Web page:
In parts one and two of this series of three, I discussed the threats to growth from a changing economic and digital landscape, and the consequences of failing to understand the massive role social media is likely to be playing in your customers’ purchasing decisions. In the final part in the series, I discuss how you should be responding in an environment of change and uncertainty.
Obsess about customer journeys
A changing environment impacts your customers’ behaviour, and the pace of change is accelerating. How they behaved last year, or even six months ago, isn’t necessarily how they’re going to behave today, tomorrow or in six months’ time. If you don’t understand how customer behaviour is changing, you’re going to fail to engage them and waste a large amount of marketing budget. Reassess the journey regularly and be agile enough to act on change quickly.
Spot shifting demand early on
Don’t just look at what demand looks like today, but where it is headed. Search volume data is a very useful indicator of current demand for products and services, and longtail keyword data gives us a good insight into your customers’ current pain points and needs. But external influences will change the future behaviour and their purchase journey in ways which you need to understand. Perform trends analysis to see how needs are changing, to identify new audiences, and to uncover new opportunities to engage your audience before your competitors do.
Act on changes in your channel mix
As discussed in part one, without a change of approach to organic search you are likely to see a lower percentage of traffic coming through this channel. How will you change your approach? Is it the most efficient use of your marketing budget to invest time in trying to increase positioning, or are there other ways around this problem? Take time to investigate emergent traffic sources that your audience are engaging with. Channel dependency is dangerous in a fragmenting landscape.
Identify changes in purchasing behaviour
Depending on the price points of the products and services that you sell, any change or uncertainty in economic circumstances can introduce more consideration into your customers’ purchasing journey. Analyse your data to see if time lag or the number of visits to purchase (or both) are lengthening. Consider:
- Activity designed to shorten the purchase journey
- How you can use appropriate remarketing techniques through social, to stop conversion leakage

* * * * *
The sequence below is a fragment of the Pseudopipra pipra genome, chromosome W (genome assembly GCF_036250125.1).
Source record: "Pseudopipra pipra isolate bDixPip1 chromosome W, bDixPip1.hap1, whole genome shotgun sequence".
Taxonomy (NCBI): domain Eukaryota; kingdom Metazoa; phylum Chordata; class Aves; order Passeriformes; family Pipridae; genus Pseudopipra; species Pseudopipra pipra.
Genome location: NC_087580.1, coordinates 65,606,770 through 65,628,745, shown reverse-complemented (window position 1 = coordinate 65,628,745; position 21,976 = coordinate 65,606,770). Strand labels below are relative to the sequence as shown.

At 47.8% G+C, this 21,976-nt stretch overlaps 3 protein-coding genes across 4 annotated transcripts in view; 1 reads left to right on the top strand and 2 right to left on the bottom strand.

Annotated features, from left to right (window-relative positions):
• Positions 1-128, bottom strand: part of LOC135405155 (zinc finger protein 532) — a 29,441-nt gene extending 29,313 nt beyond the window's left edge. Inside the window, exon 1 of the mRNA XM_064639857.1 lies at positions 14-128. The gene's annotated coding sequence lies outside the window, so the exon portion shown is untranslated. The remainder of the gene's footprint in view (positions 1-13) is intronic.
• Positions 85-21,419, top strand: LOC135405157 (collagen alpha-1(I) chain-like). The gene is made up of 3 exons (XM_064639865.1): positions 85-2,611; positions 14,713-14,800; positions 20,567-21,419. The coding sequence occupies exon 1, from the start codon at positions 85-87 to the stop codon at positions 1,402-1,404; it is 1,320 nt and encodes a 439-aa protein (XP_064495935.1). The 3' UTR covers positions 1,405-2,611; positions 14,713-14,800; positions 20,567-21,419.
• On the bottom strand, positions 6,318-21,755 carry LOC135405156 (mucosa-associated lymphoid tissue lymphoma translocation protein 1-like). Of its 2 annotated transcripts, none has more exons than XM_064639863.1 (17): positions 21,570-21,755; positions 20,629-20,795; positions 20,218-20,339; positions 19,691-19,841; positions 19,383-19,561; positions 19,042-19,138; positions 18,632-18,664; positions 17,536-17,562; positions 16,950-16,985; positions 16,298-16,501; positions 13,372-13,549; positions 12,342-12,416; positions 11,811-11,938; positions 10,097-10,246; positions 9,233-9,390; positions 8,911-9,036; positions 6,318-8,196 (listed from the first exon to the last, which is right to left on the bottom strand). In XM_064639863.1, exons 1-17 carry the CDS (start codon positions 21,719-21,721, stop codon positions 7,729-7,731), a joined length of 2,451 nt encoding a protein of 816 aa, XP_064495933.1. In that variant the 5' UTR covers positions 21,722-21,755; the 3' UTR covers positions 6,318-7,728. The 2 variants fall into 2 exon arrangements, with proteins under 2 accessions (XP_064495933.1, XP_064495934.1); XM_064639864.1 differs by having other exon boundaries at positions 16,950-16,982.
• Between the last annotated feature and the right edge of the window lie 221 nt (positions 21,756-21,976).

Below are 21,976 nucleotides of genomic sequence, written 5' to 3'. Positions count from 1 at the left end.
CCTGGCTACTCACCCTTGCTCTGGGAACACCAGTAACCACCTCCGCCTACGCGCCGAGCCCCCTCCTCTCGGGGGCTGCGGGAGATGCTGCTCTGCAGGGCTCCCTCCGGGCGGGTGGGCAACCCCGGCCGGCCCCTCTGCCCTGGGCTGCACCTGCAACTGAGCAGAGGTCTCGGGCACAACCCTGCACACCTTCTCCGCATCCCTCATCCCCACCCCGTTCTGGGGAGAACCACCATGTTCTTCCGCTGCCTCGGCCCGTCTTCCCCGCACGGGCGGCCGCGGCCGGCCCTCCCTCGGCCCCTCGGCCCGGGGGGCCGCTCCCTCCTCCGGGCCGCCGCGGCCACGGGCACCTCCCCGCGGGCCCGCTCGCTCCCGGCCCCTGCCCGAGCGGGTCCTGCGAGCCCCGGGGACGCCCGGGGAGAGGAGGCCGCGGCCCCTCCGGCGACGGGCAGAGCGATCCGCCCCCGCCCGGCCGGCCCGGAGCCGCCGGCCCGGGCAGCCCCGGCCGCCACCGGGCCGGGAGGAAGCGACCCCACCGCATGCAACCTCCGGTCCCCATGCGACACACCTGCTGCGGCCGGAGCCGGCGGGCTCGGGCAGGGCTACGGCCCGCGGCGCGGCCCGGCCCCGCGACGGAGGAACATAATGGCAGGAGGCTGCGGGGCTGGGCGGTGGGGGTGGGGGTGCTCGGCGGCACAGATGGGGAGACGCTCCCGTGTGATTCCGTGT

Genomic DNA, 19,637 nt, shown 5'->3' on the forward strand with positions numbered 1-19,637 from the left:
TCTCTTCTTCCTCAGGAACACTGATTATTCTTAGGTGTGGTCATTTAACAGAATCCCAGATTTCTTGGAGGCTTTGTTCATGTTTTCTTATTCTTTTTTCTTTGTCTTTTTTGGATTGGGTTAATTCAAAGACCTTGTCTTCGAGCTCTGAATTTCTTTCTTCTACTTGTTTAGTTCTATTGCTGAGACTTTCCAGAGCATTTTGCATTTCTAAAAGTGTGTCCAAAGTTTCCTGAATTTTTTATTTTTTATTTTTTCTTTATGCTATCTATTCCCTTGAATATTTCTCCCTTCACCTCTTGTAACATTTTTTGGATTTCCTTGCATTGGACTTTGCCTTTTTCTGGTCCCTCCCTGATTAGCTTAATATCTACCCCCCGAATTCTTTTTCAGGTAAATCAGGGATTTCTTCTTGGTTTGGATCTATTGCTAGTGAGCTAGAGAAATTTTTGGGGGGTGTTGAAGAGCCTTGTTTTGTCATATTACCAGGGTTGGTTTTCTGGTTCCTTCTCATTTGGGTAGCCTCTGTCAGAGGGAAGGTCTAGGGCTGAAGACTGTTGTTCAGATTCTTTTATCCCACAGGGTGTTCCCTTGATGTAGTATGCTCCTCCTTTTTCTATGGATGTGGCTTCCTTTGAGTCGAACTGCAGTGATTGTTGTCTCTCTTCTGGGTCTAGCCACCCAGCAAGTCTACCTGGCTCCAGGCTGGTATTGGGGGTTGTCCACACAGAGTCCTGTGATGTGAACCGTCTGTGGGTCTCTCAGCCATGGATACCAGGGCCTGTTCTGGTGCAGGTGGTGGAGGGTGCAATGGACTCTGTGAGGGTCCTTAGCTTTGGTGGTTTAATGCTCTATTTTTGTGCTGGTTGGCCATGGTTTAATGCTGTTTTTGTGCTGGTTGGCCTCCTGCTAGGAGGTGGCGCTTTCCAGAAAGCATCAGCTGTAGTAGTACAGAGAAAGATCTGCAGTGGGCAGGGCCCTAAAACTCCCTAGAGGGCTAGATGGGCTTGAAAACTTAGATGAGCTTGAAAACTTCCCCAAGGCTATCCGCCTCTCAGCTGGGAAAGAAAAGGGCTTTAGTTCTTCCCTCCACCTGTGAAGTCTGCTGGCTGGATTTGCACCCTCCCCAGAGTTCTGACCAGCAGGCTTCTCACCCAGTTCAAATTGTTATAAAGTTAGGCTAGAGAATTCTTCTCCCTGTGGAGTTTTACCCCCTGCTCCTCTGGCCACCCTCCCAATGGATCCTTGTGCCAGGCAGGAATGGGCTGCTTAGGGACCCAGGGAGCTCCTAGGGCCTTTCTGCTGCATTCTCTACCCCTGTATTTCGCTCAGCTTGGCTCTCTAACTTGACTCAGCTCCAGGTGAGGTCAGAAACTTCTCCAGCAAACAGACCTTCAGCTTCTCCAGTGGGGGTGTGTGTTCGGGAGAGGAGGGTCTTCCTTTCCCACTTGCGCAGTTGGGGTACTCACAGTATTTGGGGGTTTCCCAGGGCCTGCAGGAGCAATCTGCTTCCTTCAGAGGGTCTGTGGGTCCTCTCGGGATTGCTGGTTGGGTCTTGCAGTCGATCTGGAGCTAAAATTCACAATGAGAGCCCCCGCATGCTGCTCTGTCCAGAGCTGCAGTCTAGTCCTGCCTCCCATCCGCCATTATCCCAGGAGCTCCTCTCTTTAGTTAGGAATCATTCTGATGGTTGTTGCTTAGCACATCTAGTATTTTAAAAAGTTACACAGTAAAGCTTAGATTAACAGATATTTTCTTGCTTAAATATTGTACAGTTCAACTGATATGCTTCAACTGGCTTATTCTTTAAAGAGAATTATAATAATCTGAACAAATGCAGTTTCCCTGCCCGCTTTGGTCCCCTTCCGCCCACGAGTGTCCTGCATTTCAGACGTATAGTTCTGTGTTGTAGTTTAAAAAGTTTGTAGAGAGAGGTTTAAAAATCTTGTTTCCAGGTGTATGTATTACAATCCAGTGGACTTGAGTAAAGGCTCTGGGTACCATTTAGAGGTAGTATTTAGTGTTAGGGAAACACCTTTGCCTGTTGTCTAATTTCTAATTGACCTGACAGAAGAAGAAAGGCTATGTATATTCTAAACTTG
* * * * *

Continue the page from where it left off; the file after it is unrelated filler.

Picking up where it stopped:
- The timeframe within which you are most likely to be able to re-engage them
Take control of your conversion rate
In a landscape where your growth can be stunted by events that are completely out of your hands, such as algorithm changes or economic shocks, it makes a lot of sense to take charge of one of the most important things that you control: your conversion rate. Conversion rate optimisation can help you to increase revenues even in times of falling demand, reduce your cost per acquisition from paid media channels, and cushion you from channel-specific traffic issues. It’s much easier, and cheaper, to double your conversion rate than to double your traffic. The right blend of traffic-driving and conversion rate activity is the shortest route to hitting your growth targets.
I’ve covered a lot of ground during this three-part blog series, so here are some of the key takeaways:
- With consumers tightening their belts due to higher prices caused by the falling value of the pound, we expect to see declining search volumes for certain goods and services. This will prompt more brands to enter the paid search space, leading to higher click costs.
- Algorithmic changes mean we are now seeing no organic search results above the fold for some terms. This has caused organic click-through rates to fall, again prompting more brands to move into paid search.
- Brands that are actively and visibly engaging with their customers are the ones that will outperform their competitors.
- When a need is triggered for a product, particularly lifestyle and luxury products, many people – particularly younger audiences – instinctively head for social platforms before searching on Google.
- Don’t expect huge volumes of “free” traffic from social – it’s very much a pay-to-play environment. However, the paid targeting options on these channels are excellent, and it’s typically far cheaper to advertise to people who aren’t necessarily at the point of need.
- Perform regular trends analysis to identify new audiences and understand how the needs of your customers are changing.